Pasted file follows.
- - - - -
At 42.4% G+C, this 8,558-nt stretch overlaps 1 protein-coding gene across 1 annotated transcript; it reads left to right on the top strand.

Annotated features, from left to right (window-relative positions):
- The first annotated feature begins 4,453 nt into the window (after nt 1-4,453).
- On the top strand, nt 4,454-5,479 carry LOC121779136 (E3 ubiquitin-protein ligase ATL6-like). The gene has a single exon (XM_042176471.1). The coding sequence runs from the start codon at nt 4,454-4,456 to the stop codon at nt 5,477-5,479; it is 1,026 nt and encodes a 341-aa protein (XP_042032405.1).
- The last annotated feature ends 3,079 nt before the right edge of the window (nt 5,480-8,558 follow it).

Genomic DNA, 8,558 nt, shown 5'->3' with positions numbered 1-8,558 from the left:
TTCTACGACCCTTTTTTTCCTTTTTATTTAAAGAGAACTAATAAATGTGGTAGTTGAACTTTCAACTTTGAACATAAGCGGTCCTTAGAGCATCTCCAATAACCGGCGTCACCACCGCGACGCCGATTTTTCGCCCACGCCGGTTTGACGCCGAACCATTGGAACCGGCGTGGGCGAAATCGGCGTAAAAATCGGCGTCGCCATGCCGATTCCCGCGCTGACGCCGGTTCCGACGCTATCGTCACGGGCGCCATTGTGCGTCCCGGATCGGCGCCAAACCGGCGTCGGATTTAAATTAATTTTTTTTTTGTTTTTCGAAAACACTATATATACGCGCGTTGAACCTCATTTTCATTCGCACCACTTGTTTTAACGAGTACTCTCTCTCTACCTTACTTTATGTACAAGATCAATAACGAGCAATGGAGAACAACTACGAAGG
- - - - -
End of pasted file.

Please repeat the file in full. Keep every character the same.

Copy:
At 42.4% G+C, this 8,558-nt stretch overlaps 1 protein-coding gene across 1 annotated transcript; it reads left to right on the top strand.

Annotated features, from left to right (window-relative positions):
- The first annotated feature begins 4,453 nt into the window (after nt 1-4,453).
- On the top strand, nt 4,454-5,479 carry LOC121779136 (E3 ubiquitin-protein ligase ATL6-like). The gene has a single exon (XM_042176471.1). The coding sequence runs from the start codon at nt 4,454-4,456 to the stop codon at nt 5,477-5,479; it is 1,026 nt and encodes a 341-aa protein (XP_042032405.1).
- The last annotated feature ends 3,079 nt before the right edge of the window (nt 5,480-8,558 follow it).

Genomic DNA, 8,558 nt, shown 5'->3' with positions numbered 1-8,558 from the left:
TTCTACGACCCTTTTTTTCCTTTTTATTTAAAGAGAACTAATAAATGTGGTAGTTGAACTTTCAACTTTGAACATAAGCGGTCCTTAGAGCATCTCCAATAACCGGCGTCACCACCGCGACGCCGATTTTTCGCCCACGCCGGTTTGACGCCGAACCATTGGAACCGGCGTGGGCGAAATCGGCGTAAAAATCGGCGTCGCCATGCCGATTCCCGCGCTGACGCCGGTTCCGACGCTATCGTCACGGGCGCCATTGTGCGTCCCGGATCGGCGCCAAACCGGCGTCGGATTTAAATTAATTTTTTTTTTGTTTTTCGAAAACACTATATATACGCGCGTTGAACCTCATTTTCATTCGCACCACTTGTTTTAACGAGTACTCTCTCTCTACCTTACTTTATGTACAAGATCAATAACGAGCAATGGAGAACAACTACGAAGG